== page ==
Recently, when I was in the midst of making a big decision and needed advice, I contacted Ben. Up until that point, he and I had communicated through Voxer. But, for something of this magnitude, I wanted to have a live, real-time conversation. So, I typed Ben a message on Voxer. He responded right away with his phone number and told me to call him anytime. The awesome thing is, I know he meant it. I honestly believe that I could call Ben at 3 am, tell him I needed his help and he wouldn’t hang up until he was certain that I was going to be okay.

Ben is what I call an anything-anytime person. The type of person that you can always count on. No matter what the situation. We all have those people in our lives. And they are invaluable. Whenever you ask them for help, they don’t even really listen to what it is that you need help with. They say yes and they find a way.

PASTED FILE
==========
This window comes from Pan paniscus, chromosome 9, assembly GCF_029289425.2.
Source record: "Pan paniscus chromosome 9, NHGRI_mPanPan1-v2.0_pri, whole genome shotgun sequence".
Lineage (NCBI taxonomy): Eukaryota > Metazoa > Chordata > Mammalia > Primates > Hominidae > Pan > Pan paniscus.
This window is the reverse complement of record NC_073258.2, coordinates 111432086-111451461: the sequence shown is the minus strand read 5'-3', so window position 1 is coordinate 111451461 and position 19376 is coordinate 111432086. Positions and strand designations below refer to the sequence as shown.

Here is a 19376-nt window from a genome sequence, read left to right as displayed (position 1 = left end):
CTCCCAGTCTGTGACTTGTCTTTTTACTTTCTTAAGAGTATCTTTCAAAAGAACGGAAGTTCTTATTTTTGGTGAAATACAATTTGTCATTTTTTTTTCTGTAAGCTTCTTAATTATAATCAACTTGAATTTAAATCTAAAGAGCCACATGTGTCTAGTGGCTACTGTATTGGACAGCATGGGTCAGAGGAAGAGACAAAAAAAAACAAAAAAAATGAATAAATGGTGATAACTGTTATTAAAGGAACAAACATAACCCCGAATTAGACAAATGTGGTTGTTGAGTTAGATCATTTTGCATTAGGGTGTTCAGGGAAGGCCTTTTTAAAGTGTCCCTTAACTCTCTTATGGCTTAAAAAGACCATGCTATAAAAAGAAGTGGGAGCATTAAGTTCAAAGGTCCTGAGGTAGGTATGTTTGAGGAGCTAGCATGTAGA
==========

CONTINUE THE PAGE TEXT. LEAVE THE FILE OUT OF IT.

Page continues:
Now I have never visited Ben at Warner Elementary nor have I spoken to any of his staff members. But I’d be willing to bet that they feel the same way. So, when Ben came on My Bad, the mistake that he shared was powerful and surprising. Surprising because I know Ben now. I didn’t know him then. Let me explain in more detail what I mean by this.

When he came on, Ben admitted that he is a much different leader now than he was when he first began. He didn’t change overnight and he didn’t change without first going through much introspection. But when Ben began, he prided himself in treating everyone the same. He felt that if he could simply treat everyone equally and implement some good programs, that everything would be fine.